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He Was Anime: A Tale of Anime, and the Unstoppable Human Spirit


“I remember, it was fourth of fifth grade, it was elementary school. It was Halloween, and could go dressed as whoever he wanted. He had to be Piccolo,” recounts an exasperated Carlean Daniels, referring to Dragon Ball’s iconic green hero. “Had to be Piccolo,” agrees an amused Mike Daniels, Sr. “And I’m like, ‘where are we going to get a Piccolo costume from?! You can’t buy that!”

From there, the two discuss the finer points of putting together their son’s first-ever cosplay, from repurposing old padding to capturing the details on the Namekian’s signature cape perfectly. “He wore that to school,” exclaims Carlean with a laugh. “And from then on,” the two agree, “he was anime.”

He Was Anime Key Visual

These are the first lines of Crunchyroll’s new documentary, He Was Anime, which tells the tale of Mike Daniels, Green Bay Packers Defensive End and self-professed “dork with muscles.” In the feature, Daniels’s world is brought to life through several interviews and talking head sequences, which are overlaid with footage of Daniels in his day-to-day life.

I love to go out there and pretend I’m a Super Saiyan, because they can’t stop me!

Mike Daniels

The documentary opens with a playful melody playing in the background, as friends and family alike explain how Daniels made anime as much of their world as it was theirs. “We watch anime together,” comments Heaven Daniels, Mike’s wife, “I’m not into everything, but I’ll get upset with him if we start a series together, and you watch an episode without me, I’ll have a problem!” From there, she rattles off the shows they’ve enjoyed together, from Hunter x Hunter to JoJo’s Bizarre Adventure, noting that the entire family gets together to enjoy My Hero Academia.

“It’s to the point that my oldest says ‘Can we watch Crunchyroll, pop,” recounts Daniels with a warm smile and a laugh, before saying, “[And I’ll say] yeah we can, son! You can do your homework later!”

Even Daniels’ parents state that they couldn’t escape their son’s raison d’etre, poring through old Dragon Ball Z VHS tapes and single-issues as they rattle off the facts of the series that that  recall.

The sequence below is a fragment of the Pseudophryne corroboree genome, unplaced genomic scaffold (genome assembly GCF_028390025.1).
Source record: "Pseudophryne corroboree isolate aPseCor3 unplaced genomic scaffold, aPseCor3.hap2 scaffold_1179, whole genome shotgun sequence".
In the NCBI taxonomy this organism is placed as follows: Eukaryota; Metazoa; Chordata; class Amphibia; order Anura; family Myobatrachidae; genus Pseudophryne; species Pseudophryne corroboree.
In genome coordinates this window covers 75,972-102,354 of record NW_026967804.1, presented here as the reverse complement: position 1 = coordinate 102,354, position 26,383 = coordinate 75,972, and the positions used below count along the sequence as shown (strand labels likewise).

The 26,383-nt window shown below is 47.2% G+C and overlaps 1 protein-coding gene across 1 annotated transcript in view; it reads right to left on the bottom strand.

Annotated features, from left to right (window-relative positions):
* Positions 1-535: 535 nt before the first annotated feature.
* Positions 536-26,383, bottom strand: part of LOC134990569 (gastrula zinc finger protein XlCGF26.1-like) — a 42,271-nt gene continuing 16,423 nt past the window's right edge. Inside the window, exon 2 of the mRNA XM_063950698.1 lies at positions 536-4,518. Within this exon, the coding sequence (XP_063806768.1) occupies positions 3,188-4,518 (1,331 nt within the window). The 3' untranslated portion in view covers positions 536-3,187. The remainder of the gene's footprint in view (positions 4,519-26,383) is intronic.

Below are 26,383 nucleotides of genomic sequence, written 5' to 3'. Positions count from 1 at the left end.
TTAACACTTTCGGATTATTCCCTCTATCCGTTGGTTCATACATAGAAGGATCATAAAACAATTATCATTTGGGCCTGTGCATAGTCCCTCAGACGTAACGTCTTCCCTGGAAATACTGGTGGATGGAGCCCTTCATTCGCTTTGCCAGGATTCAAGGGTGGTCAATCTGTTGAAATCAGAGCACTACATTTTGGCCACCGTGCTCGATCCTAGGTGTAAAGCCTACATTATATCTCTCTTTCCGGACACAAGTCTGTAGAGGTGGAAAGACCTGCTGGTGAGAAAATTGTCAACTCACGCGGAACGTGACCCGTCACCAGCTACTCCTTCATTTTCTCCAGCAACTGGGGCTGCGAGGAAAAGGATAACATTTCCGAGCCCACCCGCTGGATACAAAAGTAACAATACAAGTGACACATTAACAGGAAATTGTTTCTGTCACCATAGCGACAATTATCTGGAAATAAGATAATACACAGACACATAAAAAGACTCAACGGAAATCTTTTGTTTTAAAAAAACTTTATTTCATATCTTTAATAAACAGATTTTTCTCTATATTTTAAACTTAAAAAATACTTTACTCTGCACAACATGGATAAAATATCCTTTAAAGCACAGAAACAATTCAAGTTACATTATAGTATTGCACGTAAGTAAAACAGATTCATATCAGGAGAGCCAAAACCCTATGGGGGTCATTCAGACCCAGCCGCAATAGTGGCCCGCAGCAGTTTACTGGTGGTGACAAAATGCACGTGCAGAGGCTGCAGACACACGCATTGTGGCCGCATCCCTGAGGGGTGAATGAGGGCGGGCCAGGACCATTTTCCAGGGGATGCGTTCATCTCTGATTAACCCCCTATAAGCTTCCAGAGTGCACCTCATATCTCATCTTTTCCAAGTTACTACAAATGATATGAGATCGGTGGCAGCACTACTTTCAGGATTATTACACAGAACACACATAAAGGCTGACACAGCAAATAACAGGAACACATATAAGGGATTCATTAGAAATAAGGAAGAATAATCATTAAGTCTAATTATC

When I was little, I was different.

Mike Daniels

From here, the feature shifts, over to a discussion of Daniels’ childhood, tracing his journey from the suburbs of New Jersey, to the NFL’s starting lineup. He tells tales of being bullied by his peers, and how he found pride in his anime fandom.

He bubbles over memories about his rise in the ranks of high school sports, which were punctuated by chance meetings, and an ever-expanding circle of anime fans that would become as close as his own family.

So you mean to tell me that it’s okay to be myself, and like what I like, and not try to conform to what’s popular?

Mike Daniels

Through it all, Daniels’ deep adoration of anime as a medium, an inspiration, and a means of bringing people together, really shines. His infectious laugh and warm smile shine in every shot, as he bubbles over his favorite shows, or just chats up the latest chapters of Dragon Ball Super in the barber shop. At the same time, his indomitable spirit can be seen in every training shot, from the yoga studio to the turf.

Anime is something special. It brings people together, no matter their walk of life, and brings a truly universal joy to fans across the globe. It’s a daring assertion to say somebody is anime, but somehow, Mike Daniels embodies the ideal in every regard.

He Was Anime is available for free streaming on Crunchyroll and YouTube. You can check it out below.

About the author

Samantha Ferreira

Samantha Ferreira is Anime Herald’s founder and editor-in-chief. A Rhode Island native, Samantha has been an anime fan since 1992, and an active member of the anime press since 2002, when she began working as a reviewer for Anime Dream. She launched Anime Herald in 2010, and continues to oversee its operations to this day. Outside of journalism, Samantha actively studies the history of the North American anime fandom and industry, with a particular focus on the 2000s anime boom and bust. She’s a huge fan of all things Sakura Wars, and maintains series fansite Combat Revue Review when she has free time available. When not in the Anime Herald Discord, Samantha can typically be found on Bluesky.

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